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Evaluating volatility dynamics and the forecasting ability of Markov switching models


  • George S. Parikakis

    (EFG Eurobank Ergasias S.A, Credit Division, Athens, Greece)

  • Anna Merika

    (Deree College, The American College of Greece, Aghia Paraskevi, Greece)


This paper uses Markov switching models to capture volatility dynamics in exchange rates and to evaluate their forecasting ability. We identify that increased volatilities in four euro-based exchange rates are due to underlying structural changes. Also, we find that currencies are closely related to each other, especially in high-volatility periods, where cross-correlations increase significantly. Using Markov switching Monte Carlo approach we provide evidence in favour of Markov switching models, rejecting random walk hypothesis. Testing in-sample and out-of-sample Markov trading rules based on Dueker and Neely ( Journal of Banking and Finance , 2007) we find that using econometric methodology is able to forecast accurately exchange rate movements. When applied to the Euro|US dollar and the euro|British pound daily returns data, the model provides exceptional out-of-sample returns. However, when applied to the euro|Brazilian real and the euro|Mexican peso, the model loses power. Higher volatility exercised in the Latin American currencies seems to be a critical factor for this failure. Copyright © 2009 John Wiley & Sons, Ltd.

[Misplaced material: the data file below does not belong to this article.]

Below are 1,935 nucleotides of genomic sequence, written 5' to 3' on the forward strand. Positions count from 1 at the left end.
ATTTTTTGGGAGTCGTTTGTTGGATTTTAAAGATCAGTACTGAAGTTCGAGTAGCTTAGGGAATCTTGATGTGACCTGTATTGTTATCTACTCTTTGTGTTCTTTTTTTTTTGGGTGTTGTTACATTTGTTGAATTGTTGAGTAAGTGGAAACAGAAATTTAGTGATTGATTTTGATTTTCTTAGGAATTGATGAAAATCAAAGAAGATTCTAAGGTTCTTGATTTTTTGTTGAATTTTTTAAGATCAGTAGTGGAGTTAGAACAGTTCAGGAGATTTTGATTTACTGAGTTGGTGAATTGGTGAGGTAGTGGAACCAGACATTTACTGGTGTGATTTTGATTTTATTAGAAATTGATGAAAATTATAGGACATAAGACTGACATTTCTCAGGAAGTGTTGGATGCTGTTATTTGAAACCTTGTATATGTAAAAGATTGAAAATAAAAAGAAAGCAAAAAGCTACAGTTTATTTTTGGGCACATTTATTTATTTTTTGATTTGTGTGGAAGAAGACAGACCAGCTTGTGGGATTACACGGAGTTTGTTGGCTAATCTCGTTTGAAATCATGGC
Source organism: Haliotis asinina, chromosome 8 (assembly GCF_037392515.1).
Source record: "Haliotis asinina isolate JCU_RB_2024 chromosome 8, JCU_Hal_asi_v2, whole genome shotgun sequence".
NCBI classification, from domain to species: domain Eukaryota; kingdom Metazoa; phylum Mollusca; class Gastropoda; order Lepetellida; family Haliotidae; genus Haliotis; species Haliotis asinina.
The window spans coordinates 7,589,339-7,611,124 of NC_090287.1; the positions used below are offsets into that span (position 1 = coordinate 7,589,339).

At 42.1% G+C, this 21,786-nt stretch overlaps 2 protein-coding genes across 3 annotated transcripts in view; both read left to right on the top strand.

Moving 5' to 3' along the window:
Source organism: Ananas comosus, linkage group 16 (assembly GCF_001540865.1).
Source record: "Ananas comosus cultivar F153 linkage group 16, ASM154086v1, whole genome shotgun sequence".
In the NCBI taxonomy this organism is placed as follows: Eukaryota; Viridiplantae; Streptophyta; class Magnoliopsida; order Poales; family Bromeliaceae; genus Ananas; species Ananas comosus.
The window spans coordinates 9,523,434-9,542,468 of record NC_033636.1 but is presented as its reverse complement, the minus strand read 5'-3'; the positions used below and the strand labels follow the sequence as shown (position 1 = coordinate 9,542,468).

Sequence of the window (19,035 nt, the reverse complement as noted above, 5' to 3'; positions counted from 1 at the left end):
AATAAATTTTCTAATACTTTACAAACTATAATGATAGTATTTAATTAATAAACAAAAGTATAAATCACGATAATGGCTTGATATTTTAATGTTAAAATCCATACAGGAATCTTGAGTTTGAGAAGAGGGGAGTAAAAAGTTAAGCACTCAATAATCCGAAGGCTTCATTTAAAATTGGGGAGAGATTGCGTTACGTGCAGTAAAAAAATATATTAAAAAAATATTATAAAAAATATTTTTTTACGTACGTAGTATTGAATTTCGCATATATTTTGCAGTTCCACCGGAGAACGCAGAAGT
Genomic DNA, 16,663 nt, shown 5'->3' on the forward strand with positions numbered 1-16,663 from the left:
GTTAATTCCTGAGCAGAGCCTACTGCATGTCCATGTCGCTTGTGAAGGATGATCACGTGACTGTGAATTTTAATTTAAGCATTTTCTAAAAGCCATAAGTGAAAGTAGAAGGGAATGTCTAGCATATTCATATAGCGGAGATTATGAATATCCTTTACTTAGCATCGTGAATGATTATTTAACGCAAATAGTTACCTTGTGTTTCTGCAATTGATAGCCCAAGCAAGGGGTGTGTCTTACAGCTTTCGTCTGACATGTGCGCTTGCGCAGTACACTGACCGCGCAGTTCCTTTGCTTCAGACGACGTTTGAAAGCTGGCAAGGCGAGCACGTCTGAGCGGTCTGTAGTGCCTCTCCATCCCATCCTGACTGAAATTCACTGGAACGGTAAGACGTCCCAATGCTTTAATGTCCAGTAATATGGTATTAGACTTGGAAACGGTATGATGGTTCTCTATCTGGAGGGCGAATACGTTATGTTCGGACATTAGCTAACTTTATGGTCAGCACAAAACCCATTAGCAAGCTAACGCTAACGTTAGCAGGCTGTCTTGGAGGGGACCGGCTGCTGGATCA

Suggested Citation

  • George S. Parikakis & Anna Merika, 2009. "Evaluating volatility dynamics and the forecasting ability of Markov switching models," Journal of Forecasting, John Wiley & Sons, Ltd., vol. 28(8), pages 736-744.
  • Handle: RePEc:jof:jforec:v:28:y:2009:i:8:p:736-744 DOI: 10.1002/for.1135

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    References listed on IDEAS

    1. Clarida, Richard H. & Sarno, Lucio & Taylor, Mark P. & Valente, Giorgio, 2003. "The out-of-sample success of term structure models as exchange rate predictors: a step beyond," Journal of International Economics, Elsevier, vol. 60(1), pages 61-83, May.
    2. Dueker, Michael & Neely, Christopher J., 2007. "Can Markov switching models predict excess foreign exchange returns?," Journal of Banking & Finance, Elsevier, vol. 31(2), pages 279-296, February.
    3. Engel, Charles & Hamilton, James D, 1990. "Long Swings in the Dollar: Are They in the Data and Do Markets Know It?," American Economic Review, American Economic Association, vol. 80(4), pages 689-713, September.
    4. Meese, Richard A. & Rogoff, Kenneth, 1983. "Empirical exchange rate models of the seventies : Do they fit out of sample?," Journal of International Economics, Elsevier, vol. 14(1-2), pages 3-24, February.
    5. Cheung, Yin-Wong, 1993. "Long Memory in Foreign-Exchange Rates," Journal of Business & Economic Statistics, American Statistical Association, vol. 11(1), pages 93-101, January.
    6. Christopher J. Neely & Lucio Sarno, 2002. "How well do monetary fundamentals forecast exchange rates?," Review, Federal Reserve Bank of St. Louis, issue Sep, pages 51-74.
    7. Chinn, Menzie D. & Meese, Richard A., 1995. "Banking on currency forecasts: How predictable is change in money?," Journal of International Economics, Elsevier, vol. 38(1-2), pages 161-178, February.
    8. Dewachter, Hans, 2001. "Can Markov switching models replicate chartist profits in the foreign exchange market?," Journal of International Money and Finance, Elsevier, vol. 20(1), pages 25-41, February.
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